Of course, many of these streams are available from pirate sources, which the broadcasters have been very slow in dealing with. But the trend is clear. People are no longer willing to pay £40 for sports coverage when Netflix and Amazon provide phenomenal entertainment for £7.99 a month. The demands of Premiership agents and their over-preened 'stars' is in danger of destroying the model.

And the sports federations also realised that no one was turning up to watch their sports, or playing them, since they had sold their souls to appeal to an ever diminishing pool of people willing to pay through the nose for their rights.

So, all of a sudden, sanity seems to be breaking out in the sports rights market, with both cricket and rugby in the UK being made available live on free to air channels, albeit in sample sized, 'get them hooked' packages. Sky Sports, meanwhile, has split its rights more logically along channel bases: this means they can see who is willing to pay for what sports, rather than annoyingly obfuscating their services over several channels and red buttons.

So, from a rights holder perspective, we seem to be seeing some sanity and logic returning to the broadcasting of sports.

To paraphrase a former famous neighbour of mine, “An agent is a man who knows the price of everything, and the value of nothing.” Thankfully, sports federations seem to have realised that the value of sports coverage extends beyond lucrative but restrictive packages.

But he next pratfall are all the 'new broadcasters' waiting in the wings, promising the earth for nothing. Beware the geeks bearing gifts, sports rights people...

The Importance Of Rights

 

You may think that rights are things that only big companies need to worry about, but this is far from the reality.


If you have a website, then there's a fair chance that you have acquired rights for software. In fact, a simple website probably has many, many licences attached to it, from open source to fully commercial. And then every image that you use on your website, brochure and presentations have rights attached to them.


Of course, you can ignore all of this, but clients are increasingly conscious of the need to audit their suppliers and maximise the rights they own and have acquired, so there are sound commercial reasons for effectively managing your rights.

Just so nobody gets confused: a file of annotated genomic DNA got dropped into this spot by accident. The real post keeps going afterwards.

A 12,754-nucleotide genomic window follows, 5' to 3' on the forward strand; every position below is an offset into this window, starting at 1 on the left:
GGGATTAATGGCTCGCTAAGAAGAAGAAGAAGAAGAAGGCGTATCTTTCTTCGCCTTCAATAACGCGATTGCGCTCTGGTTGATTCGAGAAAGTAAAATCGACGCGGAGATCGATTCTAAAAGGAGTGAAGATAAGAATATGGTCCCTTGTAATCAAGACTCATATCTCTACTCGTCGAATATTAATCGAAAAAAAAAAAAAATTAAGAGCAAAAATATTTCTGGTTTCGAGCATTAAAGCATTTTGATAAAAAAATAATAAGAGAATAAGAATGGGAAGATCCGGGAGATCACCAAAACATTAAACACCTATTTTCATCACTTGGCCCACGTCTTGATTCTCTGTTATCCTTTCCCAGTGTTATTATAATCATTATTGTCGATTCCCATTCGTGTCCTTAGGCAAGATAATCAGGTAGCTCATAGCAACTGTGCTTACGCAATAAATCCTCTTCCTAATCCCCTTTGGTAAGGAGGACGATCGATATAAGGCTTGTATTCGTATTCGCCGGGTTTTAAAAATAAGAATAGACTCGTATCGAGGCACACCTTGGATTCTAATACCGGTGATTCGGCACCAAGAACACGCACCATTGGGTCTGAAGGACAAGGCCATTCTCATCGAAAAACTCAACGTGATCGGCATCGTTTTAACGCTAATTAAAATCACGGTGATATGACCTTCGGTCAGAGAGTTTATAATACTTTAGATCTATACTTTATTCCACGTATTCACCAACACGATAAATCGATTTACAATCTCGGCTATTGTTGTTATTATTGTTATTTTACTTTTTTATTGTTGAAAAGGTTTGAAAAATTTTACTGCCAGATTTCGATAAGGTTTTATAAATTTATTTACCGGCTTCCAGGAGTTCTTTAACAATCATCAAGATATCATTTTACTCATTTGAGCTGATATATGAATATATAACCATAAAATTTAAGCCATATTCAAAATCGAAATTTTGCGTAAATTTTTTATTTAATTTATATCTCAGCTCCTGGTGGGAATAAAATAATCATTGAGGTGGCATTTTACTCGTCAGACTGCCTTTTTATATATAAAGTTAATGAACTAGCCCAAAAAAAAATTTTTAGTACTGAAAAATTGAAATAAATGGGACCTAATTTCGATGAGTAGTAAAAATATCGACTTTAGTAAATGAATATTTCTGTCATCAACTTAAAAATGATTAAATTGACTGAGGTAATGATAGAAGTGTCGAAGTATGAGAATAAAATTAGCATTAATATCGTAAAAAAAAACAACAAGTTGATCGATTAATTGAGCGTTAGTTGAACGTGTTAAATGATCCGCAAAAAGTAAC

Companies have two kinds of rights to deal with:


Rights in or acquired rights

Rights out or rights owned and available for sale


These obviously need to be dealt with separately, but rights in and rights out can often be linked. If you produce a book, but use an illustrator; if you produce a video with music and actors, you are dealing with rights in linked to rights out, and often this can be part of an even wider ecosystem. We call this the "rights chain".


The effective management of your rights involves a number of key steps:


  1. Audit and record your rights
  2. Make your rights available and searchable
  3. Track the usage and sales of your rights
  4. Link your rights to other business systems


Rights are often granted or defined  in contracts or deals. Sometimes they are bundled together or offered as part of comprehensive access: a viewer's Spotify or Netflix accounts is an example of this, as would be a subscription to an image bank or music library.


These rights, in turn, are made up of what we call "rights dimensions": these cover what rights have been acquired or awarded, eg territory, language, window (start and end time and date), usage, platforms and so on...


The permutations are potentially infinite. 


Traditionally the granting and usage of rights are handled by lawyers in non-standard contracts, but increasingly larger organisations such as Amazon, Apple and Netflix handle their rights in a standardised way. 


Moreover, software such as TV Everywhere's Assetry platform enable rights to be managed effectively in the cloud. It's used by major brands, ad agencies and even pharma companies, indicating how prominent rights management is becoming; important not only financially, but also for compliance.


It's time for every organisation to reflect and review on how they use and manage rights. In a world where many things are becoming virtualised, rights are everything.



Time To Get Real About Your Content